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Re: (IAAC) Obj: NGC 3242 (Ghost of Jupiter, CBS Eye) - Inst: 11" f/4.5 dob



Well said, Lew. As a former hight school sports official, I say "Call'em 
like you see'em!", whatever culture you metaphor belongs to.

William Schart


On Monday, April 2, 2001, at 03:17 PM, Lew Gramer wrote:

>
> Well, I'm surely happy to have stirred an enthusiastic (if pointed) 
> response
> with one of my IAAC observing logs! :)
>
>
> A certain well-respected European gentleman wrote:
>> What on Earth do you mean by "CBS Eye"? Is this a cultural reference
>> that non-Americans are not privy to?
>
> To which another person of unknown provenance replied:
>> Probably a cultural reference, unfortunately.
>
>
> As was guessed on the IAAC list, the "CBS Eye" name is indeed a cultural
> reference, although not one invented by me, I assure you all... I have 
> often
> heard this alternate name used (by Americans, naturally) for the 
> "Ghost".
>
> By the way, here is a passable, online image of the questioned logo:
>     http://www.cbsnews.com
>
> And here, a wonderfully illustrative image of the planetary in question:
>     http://www.blackskies.com/images/Hunter/ngc3242_s.jpg
>
>
>
> Some say that "poetry" consists in that essential part of language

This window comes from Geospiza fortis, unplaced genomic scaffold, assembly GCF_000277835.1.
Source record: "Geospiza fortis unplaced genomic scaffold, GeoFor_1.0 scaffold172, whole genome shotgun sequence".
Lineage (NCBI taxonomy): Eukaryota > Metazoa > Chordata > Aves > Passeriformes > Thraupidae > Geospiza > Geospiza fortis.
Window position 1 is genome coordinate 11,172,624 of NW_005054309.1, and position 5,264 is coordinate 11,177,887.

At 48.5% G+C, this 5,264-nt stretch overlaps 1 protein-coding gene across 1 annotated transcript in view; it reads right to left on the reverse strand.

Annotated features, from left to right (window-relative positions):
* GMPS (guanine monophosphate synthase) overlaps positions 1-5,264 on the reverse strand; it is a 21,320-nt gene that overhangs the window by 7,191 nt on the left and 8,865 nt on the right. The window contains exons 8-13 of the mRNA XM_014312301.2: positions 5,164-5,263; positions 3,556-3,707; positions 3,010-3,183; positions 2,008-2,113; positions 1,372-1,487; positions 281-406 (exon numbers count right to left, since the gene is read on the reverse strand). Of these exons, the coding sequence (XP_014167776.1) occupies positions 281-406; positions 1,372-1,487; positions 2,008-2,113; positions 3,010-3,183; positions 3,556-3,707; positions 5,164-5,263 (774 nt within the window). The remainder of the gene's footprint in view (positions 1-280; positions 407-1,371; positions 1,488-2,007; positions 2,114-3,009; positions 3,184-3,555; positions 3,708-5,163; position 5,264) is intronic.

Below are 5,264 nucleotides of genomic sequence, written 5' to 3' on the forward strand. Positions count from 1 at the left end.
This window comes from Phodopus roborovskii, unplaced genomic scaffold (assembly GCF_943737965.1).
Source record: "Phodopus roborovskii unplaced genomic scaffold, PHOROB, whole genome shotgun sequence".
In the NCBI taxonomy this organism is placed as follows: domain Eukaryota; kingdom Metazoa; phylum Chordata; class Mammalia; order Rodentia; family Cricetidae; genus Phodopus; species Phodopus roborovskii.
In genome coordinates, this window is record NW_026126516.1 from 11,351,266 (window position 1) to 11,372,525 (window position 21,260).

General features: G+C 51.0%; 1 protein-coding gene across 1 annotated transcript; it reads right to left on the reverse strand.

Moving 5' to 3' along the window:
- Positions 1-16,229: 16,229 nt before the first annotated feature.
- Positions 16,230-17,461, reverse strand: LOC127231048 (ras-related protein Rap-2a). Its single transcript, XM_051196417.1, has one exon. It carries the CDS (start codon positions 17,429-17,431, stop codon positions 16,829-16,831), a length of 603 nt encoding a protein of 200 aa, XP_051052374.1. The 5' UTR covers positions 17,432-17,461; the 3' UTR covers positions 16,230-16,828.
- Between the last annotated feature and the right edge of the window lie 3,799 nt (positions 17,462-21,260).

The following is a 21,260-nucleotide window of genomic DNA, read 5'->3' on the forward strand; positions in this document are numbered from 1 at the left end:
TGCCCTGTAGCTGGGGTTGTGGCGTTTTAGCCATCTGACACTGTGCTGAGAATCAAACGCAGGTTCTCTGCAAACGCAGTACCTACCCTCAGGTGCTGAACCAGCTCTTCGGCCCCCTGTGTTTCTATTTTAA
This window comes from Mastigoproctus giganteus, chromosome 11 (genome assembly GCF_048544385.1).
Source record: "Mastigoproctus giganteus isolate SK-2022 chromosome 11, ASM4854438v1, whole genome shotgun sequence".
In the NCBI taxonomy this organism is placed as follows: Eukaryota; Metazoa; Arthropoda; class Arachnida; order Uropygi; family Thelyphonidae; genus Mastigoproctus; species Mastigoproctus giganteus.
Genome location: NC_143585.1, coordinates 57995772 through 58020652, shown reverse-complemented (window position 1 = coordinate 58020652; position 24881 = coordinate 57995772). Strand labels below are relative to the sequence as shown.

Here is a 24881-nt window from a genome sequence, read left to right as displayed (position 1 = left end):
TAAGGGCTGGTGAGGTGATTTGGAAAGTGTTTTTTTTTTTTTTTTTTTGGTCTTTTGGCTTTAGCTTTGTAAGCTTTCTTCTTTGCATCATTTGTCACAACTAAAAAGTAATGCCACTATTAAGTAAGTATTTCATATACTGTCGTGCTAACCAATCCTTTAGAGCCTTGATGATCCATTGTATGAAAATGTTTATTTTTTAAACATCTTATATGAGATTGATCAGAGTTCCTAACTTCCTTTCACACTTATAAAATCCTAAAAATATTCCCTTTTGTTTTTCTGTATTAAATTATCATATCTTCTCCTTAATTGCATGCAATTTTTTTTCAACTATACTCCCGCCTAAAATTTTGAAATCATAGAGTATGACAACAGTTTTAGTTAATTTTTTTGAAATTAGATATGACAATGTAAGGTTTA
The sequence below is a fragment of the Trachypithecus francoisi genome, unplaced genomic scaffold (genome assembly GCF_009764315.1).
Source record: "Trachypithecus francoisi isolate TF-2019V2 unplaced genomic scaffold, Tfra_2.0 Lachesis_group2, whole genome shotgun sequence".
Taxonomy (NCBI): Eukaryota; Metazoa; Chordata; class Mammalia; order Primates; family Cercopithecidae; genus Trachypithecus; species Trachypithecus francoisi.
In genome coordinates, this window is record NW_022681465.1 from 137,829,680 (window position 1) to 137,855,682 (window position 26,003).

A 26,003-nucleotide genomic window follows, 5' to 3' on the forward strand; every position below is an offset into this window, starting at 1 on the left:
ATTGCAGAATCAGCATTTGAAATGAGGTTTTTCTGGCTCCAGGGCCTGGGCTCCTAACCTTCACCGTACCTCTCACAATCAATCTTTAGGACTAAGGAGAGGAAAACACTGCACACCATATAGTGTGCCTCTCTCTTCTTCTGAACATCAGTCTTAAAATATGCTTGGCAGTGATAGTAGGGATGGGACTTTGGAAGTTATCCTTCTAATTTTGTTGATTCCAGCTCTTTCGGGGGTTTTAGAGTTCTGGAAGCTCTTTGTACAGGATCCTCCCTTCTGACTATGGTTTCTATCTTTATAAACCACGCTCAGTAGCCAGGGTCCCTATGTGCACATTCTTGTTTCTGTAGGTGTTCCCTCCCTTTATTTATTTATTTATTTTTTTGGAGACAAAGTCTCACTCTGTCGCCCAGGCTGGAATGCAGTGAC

> which can
> never be translated. (In this view, a "translated poem" is in fact 
> really an
> entirely new poem in the new language...) The same may be said of many 
> apt, if
> limited cultural references, including among them the Eskimo Nebula, 
> Rosette,
> Beehive (a reference to a dead agricultural practice!), Papillon 
> (i1708), or
> most particularly the Christmas Tree cluster, Toby Jug nebula (i2220), 
> etc.
>
>
> In my defence, the aging, culturally-limited CBS corporate logo is such 
> an apt
> description of the true visual AND photographic appearance of n3242 - 
> far
> better, to my eye, than "Ghost of Jupiter" or similar monikers - that I 
> would
> never hesitate to use it, even if others might miss the reference at 
> first.
>
> What's more, if anyone ever did in fact report "Chip Butty" to be the 
> most apt
> description for a deep-sky object's appearance, or for that matter if I 
> saw an
> observing log of the "Kumis Nebula" or "Haggis Galaxy" (;>), I naively 
> hope I
> would rather be intrigued to understand what the observer's eye and 
> mind truly
> perceived, than offended at not understanding their reference right 
> away? And
> so it's with THIS spirit that I take the well-respected gentleman's 
> question!
>
>
> To all a clear sky! Or if it must be cloudy, then to all a good debate,
> Lew Gramer
>
>
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